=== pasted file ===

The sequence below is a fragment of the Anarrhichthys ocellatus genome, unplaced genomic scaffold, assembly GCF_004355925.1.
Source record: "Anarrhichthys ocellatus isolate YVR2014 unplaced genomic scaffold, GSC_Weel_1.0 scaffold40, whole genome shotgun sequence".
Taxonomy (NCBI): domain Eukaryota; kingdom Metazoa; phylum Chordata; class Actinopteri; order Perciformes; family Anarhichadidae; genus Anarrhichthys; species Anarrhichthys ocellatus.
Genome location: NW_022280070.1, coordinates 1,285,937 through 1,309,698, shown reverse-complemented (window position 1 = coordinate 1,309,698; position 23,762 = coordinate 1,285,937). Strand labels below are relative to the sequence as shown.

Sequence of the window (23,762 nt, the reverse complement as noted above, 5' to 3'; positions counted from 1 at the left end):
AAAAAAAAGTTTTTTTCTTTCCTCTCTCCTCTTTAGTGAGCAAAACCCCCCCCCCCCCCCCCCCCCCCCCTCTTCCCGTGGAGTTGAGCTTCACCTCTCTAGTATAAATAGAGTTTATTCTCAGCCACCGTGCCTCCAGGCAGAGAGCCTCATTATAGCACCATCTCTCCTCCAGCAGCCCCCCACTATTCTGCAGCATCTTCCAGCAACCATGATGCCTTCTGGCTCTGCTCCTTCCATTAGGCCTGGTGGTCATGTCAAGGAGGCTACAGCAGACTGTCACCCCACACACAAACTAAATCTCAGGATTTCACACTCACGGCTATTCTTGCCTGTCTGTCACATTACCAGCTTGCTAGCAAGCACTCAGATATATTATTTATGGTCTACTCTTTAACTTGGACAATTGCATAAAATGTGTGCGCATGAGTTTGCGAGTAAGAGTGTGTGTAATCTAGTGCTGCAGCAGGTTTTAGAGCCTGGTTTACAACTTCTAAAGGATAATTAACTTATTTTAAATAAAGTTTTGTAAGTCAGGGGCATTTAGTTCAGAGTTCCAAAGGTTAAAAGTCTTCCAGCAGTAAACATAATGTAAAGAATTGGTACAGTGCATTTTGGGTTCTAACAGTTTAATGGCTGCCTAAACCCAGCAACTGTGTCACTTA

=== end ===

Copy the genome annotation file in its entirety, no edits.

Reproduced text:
The sequence below is a fragment of the Anarrhichthys ocellatus genome, unplaced genomic scaffold, assembly GCF_004355925.1.
Source record: "Anarrhichthys ocellatus isolate YVR2014 unplaced genomic scaffold, GSC_Weel_1.0 scaffold40, whole genome shotgun sequence".
Taxonomy (NCBI): domain Eukaryota; kingdom Metazoa; phylum Chordata; class Actinopteri; order Perciformes; family Anarhichadidae; genus Anarrhichthys; species Anarrhichthys ocellatus.
Genome location: NW_022280070.1, coordinates 1,285,937 through 1,309,698, shown reverse-complemented (window position 1 = coordinate 1,309,698; position 23,762 = coordinate 1,285,937). Strand labels below are relative to the sequence as shown.

Sequence of the window (23,762 nt, the reverse complement as noted above, 5' to 3'; positions counted from 1 at the left end):
AAAAAAAAGTTTTTTTCTTTCCTCTCTCCTCTTTAGTGAGCAAAACCCCCCCCCCCCCCCCCCCCCCCCCTCTTCCCGTGGAGTTGAGCTTCACCTCTCTAGTATAAATAGAGTTTATTCTCAGCCACCGTGCCTCCAGGCAGAGAGCCTCATTATAGCACCATCTCTCCTCCAGCAGCCCCCCACTATTCTGCAGCATCTTCCAGCAACCATGATGCCTTCTGGCTCTGCTCCTTCCATTAGGCCTGGTGGTCATGTCAAGGAGGCTACAGCAGACTGTCACCCCACACACAAACTAAATCTCAGGATTTCACACTCACGGCTATTCTTGCCTGTCTGTCACATTACCAGCTTGCTAGCAAGCACTCAGATATATTATTTATGGTCTACTCTTTAACTTGGACAATTGCATAAAATGTGTGCGCATGAGTTTGCGAGTAAGAGTGTGTGTAATCTAGTGCTGCAGCAGGTTTTAGAGCCTGGTTTACAACTTCTAAAGGATAATTAACTTATTTTAAATAAAGTTTTGTAAGTCAGGGGCATTTAGTTCAGAGTTCCAAAGGTTAAAAGTCTTCCAGCAGTAAACATAATGTAAAGAATTGGTACAGTGCATTTTGGGTTCTAACAGTTTAATGGCTGCCTAAACCCAGCAACTGTGTCACTTA